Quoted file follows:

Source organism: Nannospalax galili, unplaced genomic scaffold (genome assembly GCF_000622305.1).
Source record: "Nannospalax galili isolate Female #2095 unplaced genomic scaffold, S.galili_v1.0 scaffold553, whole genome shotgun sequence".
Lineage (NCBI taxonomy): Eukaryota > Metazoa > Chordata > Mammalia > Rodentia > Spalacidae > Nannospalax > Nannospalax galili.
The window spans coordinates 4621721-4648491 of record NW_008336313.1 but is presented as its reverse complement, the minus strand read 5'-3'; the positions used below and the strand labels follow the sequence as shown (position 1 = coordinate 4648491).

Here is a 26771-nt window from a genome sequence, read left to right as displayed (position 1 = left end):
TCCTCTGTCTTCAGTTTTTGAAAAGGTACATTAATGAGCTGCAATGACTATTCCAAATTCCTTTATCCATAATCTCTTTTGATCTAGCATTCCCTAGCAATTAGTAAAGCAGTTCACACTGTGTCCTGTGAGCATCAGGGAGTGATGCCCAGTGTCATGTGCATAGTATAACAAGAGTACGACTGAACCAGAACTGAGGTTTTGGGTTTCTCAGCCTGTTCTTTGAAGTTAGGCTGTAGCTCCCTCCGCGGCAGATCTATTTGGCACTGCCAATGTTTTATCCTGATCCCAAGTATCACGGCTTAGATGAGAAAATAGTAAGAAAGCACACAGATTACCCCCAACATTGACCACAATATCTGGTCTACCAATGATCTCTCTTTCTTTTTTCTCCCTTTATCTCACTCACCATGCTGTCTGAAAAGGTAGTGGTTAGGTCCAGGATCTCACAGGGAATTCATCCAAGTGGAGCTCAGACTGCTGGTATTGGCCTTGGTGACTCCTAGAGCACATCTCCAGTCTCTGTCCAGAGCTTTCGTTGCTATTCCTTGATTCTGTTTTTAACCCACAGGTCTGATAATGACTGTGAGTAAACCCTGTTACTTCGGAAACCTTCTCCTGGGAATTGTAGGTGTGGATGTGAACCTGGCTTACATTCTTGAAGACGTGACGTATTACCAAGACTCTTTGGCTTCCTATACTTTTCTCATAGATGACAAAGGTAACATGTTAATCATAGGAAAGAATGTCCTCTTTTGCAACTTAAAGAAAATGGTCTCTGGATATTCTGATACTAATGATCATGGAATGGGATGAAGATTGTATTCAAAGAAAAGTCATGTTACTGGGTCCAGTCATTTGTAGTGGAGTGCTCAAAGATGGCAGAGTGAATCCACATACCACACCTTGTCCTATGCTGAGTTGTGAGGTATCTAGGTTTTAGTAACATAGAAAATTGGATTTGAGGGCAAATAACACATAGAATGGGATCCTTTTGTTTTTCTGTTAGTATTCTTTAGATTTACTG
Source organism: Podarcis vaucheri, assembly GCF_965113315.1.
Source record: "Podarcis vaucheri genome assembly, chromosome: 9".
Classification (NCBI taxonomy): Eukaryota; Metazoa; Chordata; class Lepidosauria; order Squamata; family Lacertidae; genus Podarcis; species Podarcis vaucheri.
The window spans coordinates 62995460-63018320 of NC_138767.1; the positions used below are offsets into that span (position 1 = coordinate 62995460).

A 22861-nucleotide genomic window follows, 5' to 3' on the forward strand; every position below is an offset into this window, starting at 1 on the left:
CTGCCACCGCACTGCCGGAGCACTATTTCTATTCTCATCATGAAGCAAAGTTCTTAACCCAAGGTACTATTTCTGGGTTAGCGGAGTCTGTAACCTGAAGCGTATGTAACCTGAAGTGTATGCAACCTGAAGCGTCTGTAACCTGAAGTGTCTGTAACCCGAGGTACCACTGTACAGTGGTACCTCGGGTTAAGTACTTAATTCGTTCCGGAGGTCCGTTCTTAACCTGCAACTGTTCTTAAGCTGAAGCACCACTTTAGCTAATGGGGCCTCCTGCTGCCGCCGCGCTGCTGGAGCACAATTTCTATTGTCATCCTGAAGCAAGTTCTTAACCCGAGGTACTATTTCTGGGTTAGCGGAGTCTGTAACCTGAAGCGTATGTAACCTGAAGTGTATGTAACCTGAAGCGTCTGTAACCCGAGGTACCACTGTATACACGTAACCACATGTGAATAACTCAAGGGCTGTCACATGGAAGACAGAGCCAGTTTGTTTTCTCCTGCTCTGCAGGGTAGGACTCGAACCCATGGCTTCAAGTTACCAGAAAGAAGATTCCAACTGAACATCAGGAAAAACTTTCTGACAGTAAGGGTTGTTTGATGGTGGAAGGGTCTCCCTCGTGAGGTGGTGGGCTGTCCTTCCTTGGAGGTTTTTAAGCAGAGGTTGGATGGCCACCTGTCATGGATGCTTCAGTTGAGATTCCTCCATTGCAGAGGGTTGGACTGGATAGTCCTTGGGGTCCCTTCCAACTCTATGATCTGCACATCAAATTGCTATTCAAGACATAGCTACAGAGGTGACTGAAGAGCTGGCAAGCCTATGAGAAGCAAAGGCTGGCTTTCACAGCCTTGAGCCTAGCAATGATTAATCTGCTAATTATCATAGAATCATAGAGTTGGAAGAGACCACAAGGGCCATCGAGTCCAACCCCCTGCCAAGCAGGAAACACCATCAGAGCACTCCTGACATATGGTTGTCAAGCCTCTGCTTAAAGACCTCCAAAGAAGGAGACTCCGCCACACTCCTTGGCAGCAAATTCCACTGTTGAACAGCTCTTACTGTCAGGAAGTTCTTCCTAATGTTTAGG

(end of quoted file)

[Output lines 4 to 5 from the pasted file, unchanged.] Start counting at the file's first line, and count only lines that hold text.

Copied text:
The window spans coordinates 4621721-4648491 of record NW_008336313.1 but is presented as its reverse complement, the minus strand read 5'-3'; the positions used below and the strand labels follow the sequence as shown (position 1 = coordinate 4648491).

Here is a 26771-nt window from a genome sequence, read left to right as displayed (position 1 = left end):